The contaminated soil is being taken to the Knockholt Landfill east of Houston, which is within a kilometre of the Bulkley River. According to the Regional District of Bulkley-Nechako’s website, the landfill is suitable for residential, commercial and institutional waste, including food, wood, animal carcasses and scrap metal. Industrial waste is not accepted.

…click on the above link to read the rest of the article…

Security Camera Captures Heavily Armed RCMP at Wet’suwet’en Cultural Site

Security Camera Captures Heavily Armed RCMP at Wet’suwet’en Cultural Site

RCMP have no reason to carry assault weapons or even be at the newly constructed smokehouse, say spokespersons.

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RCMP officers and Coastal GasLink pipeline workers captured on trail camera despite lack of environmental assessment approvals. Photo submitted.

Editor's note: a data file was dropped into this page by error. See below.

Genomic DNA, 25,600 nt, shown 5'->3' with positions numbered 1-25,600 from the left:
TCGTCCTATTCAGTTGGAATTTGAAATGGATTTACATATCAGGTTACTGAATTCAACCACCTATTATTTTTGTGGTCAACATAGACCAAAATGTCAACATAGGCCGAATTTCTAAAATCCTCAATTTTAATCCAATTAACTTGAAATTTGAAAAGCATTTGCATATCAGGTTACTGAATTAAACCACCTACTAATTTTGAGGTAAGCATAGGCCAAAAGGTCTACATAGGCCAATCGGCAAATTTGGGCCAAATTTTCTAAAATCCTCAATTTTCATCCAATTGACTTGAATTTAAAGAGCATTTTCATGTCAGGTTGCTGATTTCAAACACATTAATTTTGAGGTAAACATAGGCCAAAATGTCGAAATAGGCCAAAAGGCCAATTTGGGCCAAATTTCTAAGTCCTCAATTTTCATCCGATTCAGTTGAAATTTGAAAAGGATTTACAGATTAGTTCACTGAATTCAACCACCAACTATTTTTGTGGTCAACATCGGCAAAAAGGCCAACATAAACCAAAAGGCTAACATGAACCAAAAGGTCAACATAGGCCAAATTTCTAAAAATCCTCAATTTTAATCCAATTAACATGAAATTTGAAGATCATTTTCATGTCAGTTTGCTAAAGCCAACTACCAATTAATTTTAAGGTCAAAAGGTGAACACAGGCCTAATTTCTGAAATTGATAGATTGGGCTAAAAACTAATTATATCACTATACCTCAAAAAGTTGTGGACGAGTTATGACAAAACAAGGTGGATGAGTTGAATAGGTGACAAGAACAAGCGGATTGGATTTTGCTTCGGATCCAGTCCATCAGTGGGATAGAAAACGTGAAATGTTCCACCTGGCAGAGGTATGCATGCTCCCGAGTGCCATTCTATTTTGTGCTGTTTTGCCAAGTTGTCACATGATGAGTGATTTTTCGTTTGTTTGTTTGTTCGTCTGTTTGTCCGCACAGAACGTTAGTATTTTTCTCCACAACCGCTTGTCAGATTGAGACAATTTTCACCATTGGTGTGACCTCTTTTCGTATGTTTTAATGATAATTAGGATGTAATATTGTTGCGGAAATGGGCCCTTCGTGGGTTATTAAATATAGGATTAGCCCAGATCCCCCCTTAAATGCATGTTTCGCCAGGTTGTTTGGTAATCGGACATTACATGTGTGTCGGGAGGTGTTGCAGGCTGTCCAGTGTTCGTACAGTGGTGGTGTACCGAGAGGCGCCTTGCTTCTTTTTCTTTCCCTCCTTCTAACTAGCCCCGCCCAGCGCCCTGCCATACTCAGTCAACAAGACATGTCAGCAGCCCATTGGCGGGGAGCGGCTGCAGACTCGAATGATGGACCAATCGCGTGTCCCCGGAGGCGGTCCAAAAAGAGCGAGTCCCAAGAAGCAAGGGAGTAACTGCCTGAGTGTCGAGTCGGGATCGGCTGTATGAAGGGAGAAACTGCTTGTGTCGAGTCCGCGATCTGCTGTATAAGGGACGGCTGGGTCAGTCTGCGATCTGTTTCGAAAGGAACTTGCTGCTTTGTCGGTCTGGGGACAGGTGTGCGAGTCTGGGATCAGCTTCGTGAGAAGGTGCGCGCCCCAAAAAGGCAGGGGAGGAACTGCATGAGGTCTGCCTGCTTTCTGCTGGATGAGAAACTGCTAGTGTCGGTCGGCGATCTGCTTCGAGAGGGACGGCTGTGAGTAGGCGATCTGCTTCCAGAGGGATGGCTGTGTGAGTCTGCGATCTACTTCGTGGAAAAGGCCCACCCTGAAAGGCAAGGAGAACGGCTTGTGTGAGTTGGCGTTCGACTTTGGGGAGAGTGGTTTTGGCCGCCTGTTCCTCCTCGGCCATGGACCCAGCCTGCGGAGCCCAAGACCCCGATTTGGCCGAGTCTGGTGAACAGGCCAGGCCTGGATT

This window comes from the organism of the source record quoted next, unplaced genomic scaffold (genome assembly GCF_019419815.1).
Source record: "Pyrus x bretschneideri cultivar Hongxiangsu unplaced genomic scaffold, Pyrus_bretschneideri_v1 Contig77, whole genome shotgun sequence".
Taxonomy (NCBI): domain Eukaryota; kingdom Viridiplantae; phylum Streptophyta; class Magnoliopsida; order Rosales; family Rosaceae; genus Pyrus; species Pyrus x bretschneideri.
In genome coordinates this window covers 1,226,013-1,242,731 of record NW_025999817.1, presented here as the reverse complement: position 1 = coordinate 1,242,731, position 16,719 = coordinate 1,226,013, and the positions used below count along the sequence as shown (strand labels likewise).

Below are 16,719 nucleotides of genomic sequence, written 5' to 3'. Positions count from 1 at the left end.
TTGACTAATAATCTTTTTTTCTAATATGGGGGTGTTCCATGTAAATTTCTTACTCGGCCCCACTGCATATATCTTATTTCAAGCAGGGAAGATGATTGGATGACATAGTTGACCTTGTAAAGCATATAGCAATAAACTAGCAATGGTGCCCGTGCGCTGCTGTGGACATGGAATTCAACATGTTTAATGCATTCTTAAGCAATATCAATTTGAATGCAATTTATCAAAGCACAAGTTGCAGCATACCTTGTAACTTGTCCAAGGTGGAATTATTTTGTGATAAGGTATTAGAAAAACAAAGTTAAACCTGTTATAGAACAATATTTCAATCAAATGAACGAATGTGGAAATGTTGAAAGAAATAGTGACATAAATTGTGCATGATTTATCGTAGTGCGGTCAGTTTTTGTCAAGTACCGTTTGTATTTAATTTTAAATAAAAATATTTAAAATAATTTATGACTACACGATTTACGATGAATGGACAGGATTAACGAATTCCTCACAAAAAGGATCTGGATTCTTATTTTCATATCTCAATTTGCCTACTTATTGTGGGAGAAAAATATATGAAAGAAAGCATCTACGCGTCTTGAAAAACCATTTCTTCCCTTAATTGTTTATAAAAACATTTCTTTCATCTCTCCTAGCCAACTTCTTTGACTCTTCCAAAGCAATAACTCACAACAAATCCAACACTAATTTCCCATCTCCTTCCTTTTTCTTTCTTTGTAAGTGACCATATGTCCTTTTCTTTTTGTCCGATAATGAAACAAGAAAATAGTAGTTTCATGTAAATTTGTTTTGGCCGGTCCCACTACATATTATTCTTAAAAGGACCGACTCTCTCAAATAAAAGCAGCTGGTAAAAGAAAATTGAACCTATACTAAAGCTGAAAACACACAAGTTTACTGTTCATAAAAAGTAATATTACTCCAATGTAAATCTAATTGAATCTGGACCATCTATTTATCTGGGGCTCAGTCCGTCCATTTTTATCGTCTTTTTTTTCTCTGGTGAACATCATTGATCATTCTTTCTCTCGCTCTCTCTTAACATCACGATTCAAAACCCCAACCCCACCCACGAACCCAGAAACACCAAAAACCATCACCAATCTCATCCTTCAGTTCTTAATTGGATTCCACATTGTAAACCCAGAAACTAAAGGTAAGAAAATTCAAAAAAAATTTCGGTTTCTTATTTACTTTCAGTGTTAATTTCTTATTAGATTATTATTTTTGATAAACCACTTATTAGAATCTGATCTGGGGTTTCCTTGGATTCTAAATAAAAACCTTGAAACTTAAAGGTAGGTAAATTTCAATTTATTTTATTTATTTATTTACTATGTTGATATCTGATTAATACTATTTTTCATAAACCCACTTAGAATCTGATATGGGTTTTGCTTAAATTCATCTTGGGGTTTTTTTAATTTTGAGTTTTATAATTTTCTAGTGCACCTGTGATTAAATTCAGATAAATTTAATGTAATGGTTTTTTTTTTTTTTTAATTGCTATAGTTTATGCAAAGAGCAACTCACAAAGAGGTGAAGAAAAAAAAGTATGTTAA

Members of the Wet’suwet’en Nation are challenging RCMP actions on their territory after a security camera captured images of police with assault rifles checking an empty building located deep in the woods.

The building, a smokehouse that will soon be used to process fish, was built this spring at the request of Gidimt’en Clan Hereditary Chief Woos. It is on the Morice River about one kilometre from the Morice West Forest Service Road, not far from the Unist’ot’en Healing Centre where conflict between Wet’suwet’en members and pipeline builders began a decade ago.

The long dispute came to a head in January 2019 when heavily armed RCMP officers enforced an injunction by removing barricades and arresting 14 people opposing the Coastal GasLink pipeline through Wet’suwet’en territory. Earlier this year large RCMP operations again removed barricades and arrested dozens at several camps over five days.